What’s on MPR News today? 3/20/18

MPR News editors, shown in the wild.

Tuesday March 20, 2018
(Subject to change as events dictate)

Until 9 a.m. – Morning Edition
Minnesota reaction to President Trump’s anti-opioid policy; the Austin bombings investigation update; a bomb plot trial helps a Kansas town embrace Somalis.

9 a.m. – MPR News with Kerri Miller
Update on Maryland school shooting.

Guest: Robert Spitzer, Chair of the Political Science Department and Author of Guns Across America

9:20 a.m. – A recent national survey found that 81 percent of women had experienced some form of sexual harassment during their lifetime. But so few of those women have sought legal recourse. The National Women’s Law Center is looking to change that.

Guest: Chai Feldblum, a commissioner of the EEOC.

10 a.m.- 1A with Joshua Johnson
One of the leaders of Cambridge Analytica has gone on the record to say the company was more than a way to influence elections. As he describes it, Cambridge Anayltica was essentially built to be the most powerful weapon in a culture war. Officials from Facebook and Cambridge Analytica have in the past denied that the firm used the social network’s data. After these new revelations went public, lawmakers in the U.S and the U.K. began demanding answers from Facebook.

But even if the firm is found to have improperly acquired data, that won’t make all this information go away. By using Facebook and other networks, we’ve already given up enough personal information to be targeted and swayed by anyone with access to our profiles and an incentive to influence us.

What now? (Listen)

Guests: Issie Lapowsky, senior writer for Wired, covering politics and national affairs; Brendan Fischer, director of federal and FEC reform at the Campaign Legal Center; Zeynep Tufekci , associate professor at the School of Information and Library Science at the University of North Carolina; Michael Simon, co-founder & CEO of Elucd, a technology company based in New York City.

11 a.m. – MPR News with Tom Weber (Mike Mulcahy hosts)
A world where most cars will operate without drivers may be closer than you think. Last week Gov. Mark Dayton created a 15-member advisory council to study how driverless car will affect Minnesota. This technology will affect not just drivers – how the way cities are designed, according to Frank Douma, director of the State and Local Policy Program at the University of Minnesota’s Humphrey School of Public Affairs. In an age of driverless cars, he predicts, cities will become more walkable, parking lots and ramps will be replaced with residential buildings and car ownership itself could become a thing of the past. (Listen)

Guests: Charles Zelle, MnDOT commissioner; Mary Smith, Walker Consultants.

12 p.m. – MPR News Presents
From the America Abroad series: “Islam and the Cosmos.” How some Muslim countries are trying to become world leaders in astronomy and space science. (Listen)

1 p.m. – The Takeaway
Displaced and desperate. Six months after Hurricane Maria, Puerto Ricans in temporary shelters struggle to start over.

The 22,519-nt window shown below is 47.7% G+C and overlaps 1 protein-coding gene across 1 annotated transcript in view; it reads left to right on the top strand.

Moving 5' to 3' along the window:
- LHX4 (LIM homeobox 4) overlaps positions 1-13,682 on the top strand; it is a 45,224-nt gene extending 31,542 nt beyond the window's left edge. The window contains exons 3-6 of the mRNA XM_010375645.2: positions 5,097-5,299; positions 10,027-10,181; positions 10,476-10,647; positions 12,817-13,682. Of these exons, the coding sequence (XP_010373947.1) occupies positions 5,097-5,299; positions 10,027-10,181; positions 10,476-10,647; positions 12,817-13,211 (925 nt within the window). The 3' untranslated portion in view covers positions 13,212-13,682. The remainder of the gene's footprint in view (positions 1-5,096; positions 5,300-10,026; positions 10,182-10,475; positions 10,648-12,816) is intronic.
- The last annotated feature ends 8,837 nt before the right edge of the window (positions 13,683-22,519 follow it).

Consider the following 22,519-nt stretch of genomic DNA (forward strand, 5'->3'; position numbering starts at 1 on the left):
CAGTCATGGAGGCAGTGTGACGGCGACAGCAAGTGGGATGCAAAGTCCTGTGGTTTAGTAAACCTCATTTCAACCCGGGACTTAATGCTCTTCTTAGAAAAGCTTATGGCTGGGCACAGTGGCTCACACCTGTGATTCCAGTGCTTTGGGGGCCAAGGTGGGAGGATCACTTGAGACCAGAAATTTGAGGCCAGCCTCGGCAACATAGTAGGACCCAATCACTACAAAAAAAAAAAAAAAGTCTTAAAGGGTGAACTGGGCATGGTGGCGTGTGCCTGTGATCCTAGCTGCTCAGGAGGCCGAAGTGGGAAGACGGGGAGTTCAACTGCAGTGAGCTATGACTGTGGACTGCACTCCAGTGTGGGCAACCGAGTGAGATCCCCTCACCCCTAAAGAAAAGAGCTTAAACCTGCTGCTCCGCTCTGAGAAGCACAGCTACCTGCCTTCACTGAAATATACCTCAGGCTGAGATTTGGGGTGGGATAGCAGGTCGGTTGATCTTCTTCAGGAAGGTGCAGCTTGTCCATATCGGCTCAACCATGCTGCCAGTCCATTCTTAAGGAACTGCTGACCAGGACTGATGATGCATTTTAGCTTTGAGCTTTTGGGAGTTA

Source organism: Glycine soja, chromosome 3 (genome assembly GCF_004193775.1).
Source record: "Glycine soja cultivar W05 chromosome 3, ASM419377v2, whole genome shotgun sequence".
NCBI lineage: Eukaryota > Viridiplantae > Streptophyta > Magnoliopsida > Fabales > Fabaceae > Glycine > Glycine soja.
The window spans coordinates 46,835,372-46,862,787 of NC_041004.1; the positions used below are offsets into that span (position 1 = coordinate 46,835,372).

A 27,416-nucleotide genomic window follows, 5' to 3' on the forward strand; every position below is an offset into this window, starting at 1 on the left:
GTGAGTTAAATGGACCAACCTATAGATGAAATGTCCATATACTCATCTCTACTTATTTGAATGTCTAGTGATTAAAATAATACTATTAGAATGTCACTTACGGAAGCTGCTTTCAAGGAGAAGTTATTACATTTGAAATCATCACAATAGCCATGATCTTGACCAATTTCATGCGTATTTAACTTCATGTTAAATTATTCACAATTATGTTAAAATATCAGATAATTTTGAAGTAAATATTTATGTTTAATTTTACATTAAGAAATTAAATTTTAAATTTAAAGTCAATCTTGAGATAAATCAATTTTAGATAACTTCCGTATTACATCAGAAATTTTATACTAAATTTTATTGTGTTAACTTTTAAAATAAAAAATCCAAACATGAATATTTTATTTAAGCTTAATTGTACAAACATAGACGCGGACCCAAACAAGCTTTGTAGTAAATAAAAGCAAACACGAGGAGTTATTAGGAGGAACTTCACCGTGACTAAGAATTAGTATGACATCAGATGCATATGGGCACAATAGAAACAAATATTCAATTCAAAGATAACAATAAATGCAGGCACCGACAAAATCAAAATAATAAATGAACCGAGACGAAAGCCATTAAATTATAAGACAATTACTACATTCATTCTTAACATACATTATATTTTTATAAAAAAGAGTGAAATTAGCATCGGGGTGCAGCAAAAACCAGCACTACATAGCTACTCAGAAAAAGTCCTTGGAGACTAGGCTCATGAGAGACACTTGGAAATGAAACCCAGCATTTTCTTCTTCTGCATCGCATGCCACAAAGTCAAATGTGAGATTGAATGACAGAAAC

2 p.m. – BBC NewsHour
Politicians and regulators in the U.S. and Europe say Facebook has huge questions to answer over personal data.

2:30 p.m. – Live coverage of Hennepin County Attorney’s news conference on charges against Minneapolis police officer involved in fatal shooting.

3 p.m. – All Things Considered
The charges against Minneapolis police officer; woes of American infrastructure; who owns AR-15s; the fall of the Chinese space station; the death of the last white rhino; free speech and the abortion debate; the poetry of jazz; and a Twin Cities engineer’s quest to understand love.

6:30 p.m. – Marketplace
Paulson, Bernanke, Geithner and the fall of Lehman. There are, in general, three ways to save a failing company:Find a buyer, add capital, or bridge loans. Lehman Brothers went 0 for 3.

7 p.m. – The World
We begin a three-part series on humanitarian aid workers who face sexual assault and harassment by their own colleagues. Reporter Amy Costello speaks with survivors, and examines why the aid community is struggling to deal with the problem.

Also, Deepa Fernandes reports on a growing trend in California: employers who threaten immigrant workers with deportation. It often happens when employer and worker are in a dispute over pay, even though under California law employers must pay laborers for their work regardless of immigration status.

Plus, The World’s Rupa Shenoy introduces us to a so-called “third culture kid” who now explores the many layers of her identity through music. Sirintip Phasuk was born in Thailand, to a Thai father and a Swedish mother. She later moved to Sweden and then New York. She says her new album reflects the sort of global mix that any “third culture kid” could relate to.

8 p.m. – Fresh Air
How early Christianity spread from a small group of followers to the religion of the Roman Empire. A talk with biblical scholar Bart Ehrman, who’s written a new book on the subject. It includes his own conversion from born again Christian to a religion scholar who describes himself as a Christian agnostic.